The newly-released Kublr 1.16, a tool that facilitates deploying enterprise-grade Kubernetes clusters, is the first multicloud and multiplatform Kubernetes platform to offer rolling updates for the open source container orchestration engine, the company behind the technology claims.
“This functionality is essential whether you want to ensure your infrastructure, applications, or production components are upgraded in a timely manner, or apply security fixes and patches as soon as they become available to avoid exploits,” said Oleg Chunikhin, chief technology officer of Kublr.
The typical process before the rolling updates capability was that IT professionals would need to deploy a different cluster and replicate the application to deliver service consistently while updating the original cluster. However, this new feature saves both time and resources because there is no need to run parallel clusters.
“In a Kubernetes and cloud native world, this ability is more critical than ever,” he said. “The ecosystem is evolving quickly and components are changing fast. Just think of Kubernetes’ quarterly updates. And then there are all the other components, each of which has its own release schedule. This is a far cry from the traditional hardware/VM infrastructure where updates were released at a far slower pace. Your ops and DevOps teams will want to leverage new functionalities right away and shutting clusters down each time to do so, is not feasible.”
“While cloud providers have been offering rolling updates for some time,” said Chunikhin, “this isn’t the case for providers that allow you to deploy clusters in your own infrastructures. Kublr being able to upgrade clusters in-place with no downtime and uniformly in all supported environments (whether cloud or on-prem) enables IT operations teams to scale without sacrificing flexibility and operational agility.”
How Does the New Feature Work?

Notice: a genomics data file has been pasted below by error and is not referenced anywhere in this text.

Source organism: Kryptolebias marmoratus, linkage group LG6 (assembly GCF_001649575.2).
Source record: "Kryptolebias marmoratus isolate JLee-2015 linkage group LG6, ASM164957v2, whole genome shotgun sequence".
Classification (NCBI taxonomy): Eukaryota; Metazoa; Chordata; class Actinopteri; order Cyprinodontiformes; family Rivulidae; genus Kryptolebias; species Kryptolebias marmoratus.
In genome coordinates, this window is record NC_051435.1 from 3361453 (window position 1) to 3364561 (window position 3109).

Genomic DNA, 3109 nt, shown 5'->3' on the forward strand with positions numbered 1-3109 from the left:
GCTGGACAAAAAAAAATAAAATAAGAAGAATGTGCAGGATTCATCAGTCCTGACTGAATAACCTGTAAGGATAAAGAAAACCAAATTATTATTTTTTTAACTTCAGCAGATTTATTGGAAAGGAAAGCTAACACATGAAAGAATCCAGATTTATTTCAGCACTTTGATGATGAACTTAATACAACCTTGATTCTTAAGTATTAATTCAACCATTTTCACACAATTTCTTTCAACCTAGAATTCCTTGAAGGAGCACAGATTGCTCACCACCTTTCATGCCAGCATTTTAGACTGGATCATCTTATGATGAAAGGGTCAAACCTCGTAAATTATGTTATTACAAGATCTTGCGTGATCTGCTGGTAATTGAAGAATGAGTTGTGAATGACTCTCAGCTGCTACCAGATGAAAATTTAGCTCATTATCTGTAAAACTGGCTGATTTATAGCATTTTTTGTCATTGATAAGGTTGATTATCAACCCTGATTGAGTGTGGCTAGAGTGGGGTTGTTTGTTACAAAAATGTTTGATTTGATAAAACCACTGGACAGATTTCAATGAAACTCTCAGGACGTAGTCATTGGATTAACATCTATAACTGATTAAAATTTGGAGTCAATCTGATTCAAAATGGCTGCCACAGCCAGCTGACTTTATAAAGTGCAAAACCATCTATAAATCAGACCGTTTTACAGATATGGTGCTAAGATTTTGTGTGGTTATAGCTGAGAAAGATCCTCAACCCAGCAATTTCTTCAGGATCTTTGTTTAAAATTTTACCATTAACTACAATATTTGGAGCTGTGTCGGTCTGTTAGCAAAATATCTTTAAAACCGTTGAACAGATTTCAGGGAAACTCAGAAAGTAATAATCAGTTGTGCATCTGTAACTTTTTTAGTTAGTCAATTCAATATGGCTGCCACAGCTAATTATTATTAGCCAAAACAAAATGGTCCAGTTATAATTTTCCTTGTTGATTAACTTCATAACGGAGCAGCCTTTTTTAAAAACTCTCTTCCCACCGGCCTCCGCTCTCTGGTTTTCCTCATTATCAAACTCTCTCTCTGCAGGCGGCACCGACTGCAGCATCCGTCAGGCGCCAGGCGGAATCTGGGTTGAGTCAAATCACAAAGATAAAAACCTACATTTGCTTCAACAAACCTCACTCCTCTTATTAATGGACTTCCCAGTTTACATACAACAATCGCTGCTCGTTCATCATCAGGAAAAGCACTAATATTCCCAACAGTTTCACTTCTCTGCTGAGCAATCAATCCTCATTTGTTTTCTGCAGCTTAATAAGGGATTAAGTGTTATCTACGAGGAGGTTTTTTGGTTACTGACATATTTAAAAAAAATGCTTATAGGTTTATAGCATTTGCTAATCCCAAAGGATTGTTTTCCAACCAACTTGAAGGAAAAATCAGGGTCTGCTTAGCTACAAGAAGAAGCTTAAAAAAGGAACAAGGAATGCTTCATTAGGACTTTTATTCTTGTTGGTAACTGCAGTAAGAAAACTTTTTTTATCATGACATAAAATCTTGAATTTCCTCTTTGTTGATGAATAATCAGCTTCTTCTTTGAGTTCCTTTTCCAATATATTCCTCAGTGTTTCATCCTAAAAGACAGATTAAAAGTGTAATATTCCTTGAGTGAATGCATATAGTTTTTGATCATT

Kublr posted a blog on its website that gives some insights into what IT teams can expect if they decide to utilize the rolling updates.
During an upgrade, Kublr automatically reschedules running applications from the nodes associated with the one being updated. This approach means users minimize the total number of running instances according to the specifics they set. Then, the app serves clients without causing downtime.
No matter if companies operate in on-premise environments or depend on Amazon Web Services (AWS), the Google Cloud Platform (GCP) or Microsoft Azure, version 1.16 supports them. Kublr also offers compatibility for bare metal and air-gapped environments. Users should expect the cluster and infrastructure upgrades to occur equally well in all of them.
Although other Kubernetes products allow performing updates, Kublr stands alone in offering these rolling updates because it is the first independent Kubernetes engine to provide them. People who are not yet Kublr customers can deploy the tool for free to see how it works for them and try out this new option.
Rolling Updates Can Integrate with Role-Based Access Control (RBAC)
Support for role-based access control (RBAC) is another recent development offered by Kublr, first made available in version 1.15. While accessing the Kublr user interface, people can choose either the company’s RBAC or the RBAC associated with Kubernetes. Kublr’s RBAC allows systems administrators to set the level of cluster access afforded to different user groups. The RBAC allows determining whether a person can create or update a cluster’s infrastructure or the Kubernetes version associated with that cluster.
Then, the RBAC that Kubernetes offers enables configuring permissions for what people associated with various user groups can do within the clusters. For example, people with the appropriate privileges within the system can edit and manage a cluster’s resources, including its resources and objects.